Sociology

 GCSE Sociology

 

For more information please click here

 Overview

 This unit aims to give candidates a basic introduction to the key methodologies and concepts used within Sociology. WJEC GCSE Sociology comprises two units and can also be offered as a short course. Learners will be able to study various forms of human society and their effect our culture, social organisations and individual lives. Learners will develop the skills to understand the relationships between individuals, groups, institutions and societies. Learners will be offered a choice of topics that include the family, mass media, education, sport, crime and deviance, work, power and global citizenship.

  

Unit One

 Understanding Social Processes

 The key thematic concepts of the compulsory core will be applied to the specific option choices selected by the centre. Learners must demonstrate knowledge and understanding of social structures and social differentiation in contemporary society. They should apply this knowledge to an understanding of social processes, including socialisation, culture and identity, social control, social interaction and social change.

Optional Topics:

 The key thematic concepts of the compulsory core will be applied to the specific option choices selected by the centre.

 The key theme for these options is the understanding of how people learn appropriate norms, values and mores through socialisation and how social identity is constructed. In addition, candidates are expected to appreciate the significance of social organisations and structures in creating differentiation.

 Sociological ideas can be explored through an understanding of the social nature of one or more of the following topics. Candidates must choose from one of the following options:

  • Families
  • Education
  • Mass Media
  • Sport and Leisure 

  

Unit 2

 Understanding Social Structures

This unit forms 50% of the content of the Full Course GCSE Sociology.

Learners must demonstrate knowledge and understanding of social structures and social differentiation in contemporary society.

Candidates should show awareness and understanding of social issues, including the causes and consequences of inequality, and the sources, distribution and exercise of power and authority and the relationships between individuals, groups, institutions and societies, and the range of influences that act upon each of them. The key thematic concepts of the compulsory core will be applied to the specific option choices selected by the centre.

 Optional Topics:

 The key thematic concepts of the compulsory core will be applied to the specific option choices selected by the centre.

 The key theme for these options is the understanding of social structures and social differentiation in contemporary society. People experience varied life chances according to the social groups to which they belong. These contribute to the construction of social identity. Social organisations and structures affect the relationships between individuals and may be related to the distribution of power and authority in our society. These sociological ideas can be explored through an understanding of the social nature of one or more of the following topics. Candidates must choose from one of the following options:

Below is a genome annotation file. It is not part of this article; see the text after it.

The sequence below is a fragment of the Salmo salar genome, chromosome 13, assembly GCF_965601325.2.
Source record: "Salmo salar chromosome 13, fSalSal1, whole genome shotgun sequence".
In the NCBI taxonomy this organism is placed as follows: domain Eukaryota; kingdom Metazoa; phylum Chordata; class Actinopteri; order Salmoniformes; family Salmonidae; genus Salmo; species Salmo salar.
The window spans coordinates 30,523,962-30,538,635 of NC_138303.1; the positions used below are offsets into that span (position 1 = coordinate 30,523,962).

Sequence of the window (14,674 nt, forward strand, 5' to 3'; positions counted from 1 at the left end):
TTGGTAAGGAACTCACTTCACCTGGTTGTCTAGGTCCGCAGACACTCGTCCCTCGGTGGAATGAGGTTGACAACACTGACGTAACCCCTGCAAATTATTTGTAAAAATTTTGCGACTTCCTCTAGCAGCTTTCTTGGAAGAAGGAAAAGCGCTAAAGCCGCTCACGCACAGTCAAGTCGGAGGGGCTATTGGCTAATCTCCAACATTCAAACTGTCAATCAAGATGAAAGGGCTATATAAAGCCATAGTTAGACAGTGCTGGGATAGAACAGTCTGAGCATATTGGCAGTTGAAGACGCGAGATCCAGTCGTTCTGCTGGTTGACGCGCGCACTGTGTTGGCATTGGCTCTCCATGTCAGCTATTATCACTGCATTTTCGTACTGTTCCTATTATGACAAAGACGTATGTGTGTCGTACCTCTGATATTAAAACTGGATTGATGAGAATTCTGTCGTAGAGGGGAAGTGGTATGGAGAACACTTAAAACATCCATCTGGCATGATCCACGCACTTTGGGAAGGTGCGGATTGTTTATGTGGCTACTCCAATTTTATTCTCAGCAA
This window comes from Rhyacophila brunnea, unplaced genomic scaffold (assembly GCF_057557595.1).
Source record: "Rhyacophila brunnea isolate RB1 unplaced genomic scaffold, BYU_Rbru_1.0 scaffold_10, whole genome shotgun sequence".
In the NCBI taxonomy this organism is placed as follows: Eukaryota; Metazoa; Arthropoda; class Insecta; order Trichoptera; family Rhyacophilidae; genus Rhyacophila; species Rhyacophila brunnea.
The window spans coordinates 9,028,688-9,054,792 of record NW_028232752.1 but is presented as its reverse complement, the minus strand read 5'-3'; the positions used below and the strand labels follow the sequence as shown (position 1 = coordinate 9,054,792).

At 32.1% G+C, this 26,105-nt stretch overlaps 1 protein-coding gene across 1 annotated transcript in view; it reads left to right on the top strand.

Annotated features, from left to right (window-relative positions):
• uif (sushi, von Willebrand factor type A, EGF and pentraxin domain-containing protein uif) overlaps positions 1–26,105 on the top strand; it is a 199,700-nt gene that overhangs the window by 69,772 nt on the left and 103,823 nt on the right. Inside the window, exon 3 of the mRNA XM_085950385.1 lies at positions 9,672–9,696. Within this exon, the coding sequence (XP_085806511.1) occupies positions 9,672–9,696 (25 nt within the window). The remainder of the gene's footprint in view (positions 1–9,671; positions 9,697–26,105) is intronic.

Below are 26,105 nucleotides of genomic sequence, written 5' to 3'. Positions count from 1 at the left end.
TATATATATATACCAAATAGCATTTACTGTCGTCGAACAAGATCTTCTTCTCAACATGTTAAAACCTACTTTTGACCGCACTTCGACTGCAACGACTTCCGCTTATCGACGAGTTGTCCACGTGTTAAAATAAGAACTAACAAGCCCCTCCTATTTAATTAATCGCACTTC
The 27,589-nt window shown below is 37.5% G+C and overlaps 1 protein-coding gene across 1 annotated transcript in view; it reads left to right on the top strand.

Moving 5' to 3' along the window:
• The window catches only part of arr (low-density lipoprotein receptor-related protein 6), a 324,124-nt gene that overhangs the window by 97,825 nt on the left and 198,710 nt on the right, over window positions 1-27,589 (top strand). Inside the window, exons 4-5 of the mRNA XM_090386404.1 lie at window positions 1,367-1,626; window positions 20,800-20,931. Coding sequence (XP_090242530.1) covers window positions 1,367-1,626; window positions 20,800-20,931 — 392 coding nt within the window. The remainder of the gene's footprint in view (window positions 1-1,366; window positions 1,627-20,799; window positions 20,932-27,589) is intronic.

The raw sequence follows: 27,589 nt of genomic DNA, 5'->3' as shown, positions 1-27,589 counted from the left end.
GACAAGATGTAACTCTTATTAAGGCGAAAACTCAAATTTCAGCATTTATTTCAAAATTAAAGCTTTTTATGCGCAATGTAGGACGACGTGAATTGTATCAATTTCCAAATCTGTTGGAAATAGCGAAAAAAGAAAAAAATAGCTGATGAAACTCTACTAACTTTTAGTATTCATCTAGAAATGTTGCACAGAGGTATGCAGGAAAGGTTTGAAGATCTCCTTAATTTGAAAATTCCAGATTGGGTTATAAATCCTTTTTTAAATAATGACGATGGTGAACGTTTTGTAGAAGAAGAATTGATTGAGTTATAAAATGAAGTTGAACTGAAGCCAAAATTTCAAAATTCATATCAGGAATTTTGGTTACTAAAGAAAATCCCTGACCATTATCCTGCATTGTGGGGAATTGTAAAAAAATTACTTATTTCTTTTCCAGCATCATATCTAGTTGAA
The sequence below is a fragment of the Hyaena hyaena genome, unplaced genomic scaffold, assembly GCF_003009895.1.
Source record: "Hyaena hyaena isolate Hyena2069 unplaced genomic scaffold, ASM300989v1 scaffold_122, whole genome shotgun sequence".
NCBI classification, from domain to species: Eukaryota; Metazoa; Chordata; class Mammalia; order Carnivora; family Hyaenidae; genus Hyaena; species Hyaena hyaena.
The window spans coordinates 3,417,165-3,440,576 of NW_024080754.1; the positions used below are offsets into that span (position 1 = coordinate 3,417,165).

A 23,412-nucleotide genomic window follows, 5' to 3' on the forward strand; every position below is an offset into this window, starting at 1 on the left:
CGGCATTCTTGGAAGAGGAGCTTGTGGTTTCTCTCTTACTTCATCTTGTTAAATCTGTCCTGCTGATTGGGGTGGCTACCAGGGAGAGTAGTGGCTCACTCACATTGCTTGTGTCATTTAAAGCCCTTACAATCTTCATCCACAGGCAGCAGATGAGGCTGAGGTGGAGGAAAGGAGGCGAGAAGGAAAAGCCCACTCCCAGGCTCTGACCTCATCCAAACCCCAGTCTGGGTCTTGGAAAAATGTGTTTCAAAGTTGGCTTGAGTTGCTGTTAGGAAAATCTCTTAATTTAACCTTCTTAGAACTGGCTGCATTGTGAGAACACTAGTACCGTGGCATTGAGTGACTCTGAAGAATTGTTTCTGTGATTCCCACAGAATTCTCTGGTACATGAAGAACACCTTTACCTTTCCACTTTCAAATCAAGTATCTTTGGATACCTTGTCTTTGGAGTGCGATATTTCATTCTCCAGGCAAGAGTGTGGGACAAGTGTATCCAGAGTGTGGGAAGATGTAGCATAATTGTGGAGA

• Work
  • Power and Participation
  • Crime and Deviance
  • Global citizenship

 

Assessment

GCSE Sociology is untiered, i.e. both units cater for the full range of ability and allow access to grades A*-G for the subject award.

The scheme of assessment will consist of:

 

Unit 1 Written Examination Paper – 50% of the final mark

Understanding Social Processes (90 minutes)

 This will consist of one multipart compulsory question testing the core knowledge and understandings and a choice of extended essay questions assessing the options within this unit of study.

Unit 2 Written Examination Paper – 50% of the final mark

Understanding Social Structures (90 minutes)This will consist of one multipart compulsory question testing the core knowledge and understandings and a choice of extended essay questions assessing the options within this unit of study.

 

Qualification Routes

Sociology graduates move into a variety of careers: law, travel, advertising, human resources, diplomacy, publishing, journalism, the media and teaching. Many go on to do postgraduate study or professional training, sometimes after a period of employment. Potential jobs include teachers, counsellors, advice workers, Civil servants, Lawyers and many other employment routes.

 

Reading List

  • GCSE Sociology: Student Book Lynn TaylorJanine Jacobs Roth and Karen Waterworth
  • Bilton, T etc Introductory Sociology (Fourth Edition) Palgrave Macmillan (2002) 0-333-94571-9 
  • Blundell, J Active Sociology for GCSE Longman (2001) 0-582-43443-2
  • Browne, K An introduction to Sociology (Third Edition) Polity Press (2005) 9780-7456-3257-5
  • Coates, G Gilpin, T Owens, R and Woodfield, GCSE Sociology Nelson Thornes (2009) 978-1-4085-0270-9
  • Denscombe, M Sociology Update 2005 Olympus Books (2005) 1-872585-16-7
  • Giddens, A Sociology (Fourth Edition) Polity Press (2001) 0-7456-2311-5
  • Haralambos, M and Holborn, M Sociology: Themes and Perspectives (Sixth Edition) Collins Educational 2004 0-00-715447-X

Websites